Nokia isn’t all about the Lumia smartphone range. In fact, the Finnish company spent a good deal of time introducing the Nokia 105 and Nokia 301 at its MWC press conference – a pair of handsets which are feature phones.
The Nokia 105 (pictured above) is the logical place to start, as Nokia called it the "entry point to the Nokia brand." It's a successor to the Nokia 1280, which has been very popular around the world with basic users. And this phone is about as basic as you can get. It has a super tiny 1.4in, 128 x 128-pixel display. At least it's colourful, with bright, big icons which make it easy to navigate.
The number pad is dust and splash-proof, which makes this a resilient little phone. But that protective coating doesn't allow for much differentiation between the keys, so it's easier to press the wrong buttons.
Nokia says the phone is good for over 12 hours of talk time, and can last for over a month on standby, which is great if you're looking at the 105 as an emergency or backup phone. It also has a built-in flashlight and FM radio, which makes it the kind of multipurpose tool you'd keep stowed away in the glove compartment.
But that's about it. There's no camera and not much else to speak of in the way of features. But it costs just £13, so what do you expect?
You get a lot more with the Nokia 301, but then again, you're also paying about four times the price (£55). According to Nokia, the 301 features the same design approach as the super high-end Lumia 920 smartphone. I'll let you take a look at the picture of the 301 below and see if you can make that connection, because I can't.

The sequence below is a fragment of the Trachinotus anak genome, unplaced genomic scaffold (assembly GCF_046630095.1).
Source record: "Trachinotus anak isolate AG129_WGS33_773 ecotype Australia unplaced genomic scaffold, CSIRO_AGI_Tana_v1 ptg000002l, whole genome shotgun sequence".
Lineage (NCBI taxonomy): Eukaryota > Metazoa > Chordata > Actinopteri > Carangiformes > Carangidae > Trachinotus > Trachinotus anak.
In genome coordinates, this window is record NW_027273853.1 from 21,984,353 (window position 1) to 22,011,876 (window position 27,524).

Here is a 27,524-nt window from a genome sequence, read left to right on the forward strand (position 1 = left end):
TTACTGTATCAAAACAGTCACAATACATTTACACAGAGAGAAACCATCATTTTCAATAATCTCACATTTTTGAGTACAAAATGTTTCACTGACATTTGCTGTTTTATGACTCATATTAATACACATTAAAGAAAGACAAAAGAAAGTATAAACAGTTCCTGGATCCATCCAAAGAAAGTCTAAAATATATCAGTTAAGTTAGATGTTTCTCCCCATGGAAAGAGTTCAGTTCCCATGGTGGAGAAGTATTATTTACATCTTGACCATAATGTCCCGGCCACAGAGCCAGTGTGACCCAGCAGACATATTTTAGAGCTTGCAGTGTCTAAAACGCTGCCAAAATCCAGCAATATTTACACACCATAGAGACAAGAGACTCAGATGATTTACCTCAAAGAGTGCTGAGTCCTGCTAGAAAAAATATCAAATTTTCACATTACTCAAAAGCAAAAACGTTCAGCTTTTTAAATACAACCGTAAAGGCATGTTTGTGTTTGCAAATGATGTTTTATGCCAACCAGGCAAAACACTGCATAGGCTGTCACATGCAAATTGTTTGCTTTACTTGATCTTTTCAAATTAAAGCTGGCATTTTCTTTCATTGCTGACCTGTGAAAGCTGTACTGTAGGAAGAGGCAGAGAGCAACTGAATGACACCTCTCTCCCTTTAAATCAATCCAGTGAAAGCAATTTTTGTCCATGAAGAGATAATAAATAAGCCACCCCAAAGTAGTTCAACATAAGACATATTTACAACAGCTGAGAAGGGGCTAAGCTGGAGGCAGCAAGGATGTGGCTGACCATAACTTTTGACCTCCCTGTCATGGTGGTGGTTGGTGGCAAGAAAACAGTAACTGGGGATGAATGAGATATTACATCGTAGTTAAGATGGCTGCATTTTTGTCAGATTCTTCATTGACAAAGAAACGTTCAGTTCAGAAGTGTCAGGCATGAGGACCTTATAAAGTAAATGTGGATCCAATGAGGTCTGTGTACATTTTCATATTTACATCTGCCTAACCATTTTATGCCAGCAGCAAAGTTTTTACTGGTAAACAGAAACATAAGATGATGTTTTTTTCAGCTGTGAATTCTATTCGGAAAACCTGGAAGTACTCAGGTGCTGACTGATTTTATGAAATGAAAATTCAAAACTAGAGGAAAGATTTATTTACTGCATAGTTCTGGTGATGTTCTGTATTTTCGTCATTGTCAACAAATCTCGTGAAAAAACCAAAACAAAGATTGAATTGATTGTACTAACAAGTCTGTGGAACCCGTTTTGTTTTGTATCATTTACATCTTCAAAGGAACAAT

That isn't to say the Nokia 301 isn't a nice phone. On the contrary, this is probably one of the nicest feature phones I've seen in quite some time. It's available in either single-SIM or dual-SIM versions, and comes in cyan, magenta, yellow, white, or black, which is probably as close as the phones get to the Lumia 920, or any Lumia, for that matter. It has a typical high quality Nokia feel.
Nokia has also put a lot more thought into the 301's 3.2-megapixel camera than you'll find in most feature phones. It can shoot in 100-degree panorama mode, or fire off a round of three to five shots at a time so you can pick the best one. There's even a voice assistant to help you take a photo of yourself.
The 301 comes loaded with apps for Facebook and Twitter, and you can access the web with Nokia's Xpress browser, which compresses data automatically. But make no mistake – this phone is 3G-only, and not a replacement for a smartphone. Beyond that, the 301 uses HD voice, which helps to further reduce background noise. And you can automatically share photos over Bluetooth with compatible devices via Nokia Slam. The 2.4in display isn't particularly eye catching, but it gets the job done.
In short, if you're in the market for a simple new phone, both of these handsets – which should be out during the second quarter – look like pretty solid bets.
For more on Nokia at MWC, see our Nokia Lumia 520 and 720 hands-on preview.
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